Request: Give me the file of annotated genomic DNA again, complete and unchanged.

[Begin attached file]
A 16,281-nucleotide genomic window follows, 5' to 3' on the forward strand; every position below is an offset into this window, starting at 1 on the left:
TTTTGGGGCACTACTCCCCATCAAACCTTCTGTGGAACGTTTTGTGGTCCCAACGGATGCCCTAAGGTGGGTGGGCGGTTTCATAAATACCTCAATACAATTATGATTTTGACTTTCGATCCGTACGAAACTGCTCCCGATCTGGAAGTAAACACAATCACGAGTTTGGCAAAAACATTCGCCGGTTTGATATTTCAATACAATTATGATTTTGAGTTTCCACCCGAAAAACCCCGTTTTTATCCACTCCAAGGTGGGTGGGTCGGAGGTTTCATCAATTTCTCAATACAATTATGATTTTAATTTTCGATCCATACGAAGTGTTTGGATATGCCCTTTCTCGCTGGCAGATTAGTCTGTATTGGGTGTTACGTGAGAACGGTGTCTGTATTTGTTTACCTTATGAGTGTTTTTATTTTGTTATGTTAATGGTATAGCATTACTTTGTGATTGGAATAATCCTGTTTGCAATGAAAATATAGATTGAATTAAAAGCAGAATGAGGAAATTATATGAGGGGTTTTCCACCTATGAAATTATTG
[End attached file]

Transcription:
A 16,281-nucleotide genomic window follows, 5' to 3' on the forward strand; every position below is an offset into this window, starting at 1 on the left:
TTTTGGGGCACTACTCCCCATCAAACCTTCTGTGGAACGTTTTGTGGTCCCAACGGATGCCCTAAGGTGGGTGGGCGGTTTCATAAATACCTCAATACAATTATGATTTTGACTTTCGATCCGTACGAAACTGCTCCCGATCTGGAAGTAAACACAATCACGAGTTTGGCAAAAACATTCGCCGGTTTGATATTTCAATACAATTATGATTTTGAGTTTCCACCCGAAAAACCCCGTTTTTATCCACTCCAAGGTGGGTGGGTCGGAGGTTTCATCAATTTCTCAATACAATTATGATTTTAATTTTCGATCCATACGAAGTGTTTGGATATGCCCTTTCTCGCTGGCAGATTAGTCTGTATTGGGTGTTACGTGAGAACGGTGTCTGTATTTGTTTACCTTATGAGTGTTTTTATTTTGTTATGTTAATGGTATAGCATTACTTTGTGATTGGAATAATCCTGTTTGCAATGAAAATATAGATTGAATTAAAAGCAGAATGAGGAAATTATATGAGGGGTTTTCCACCTATGAAATTATTG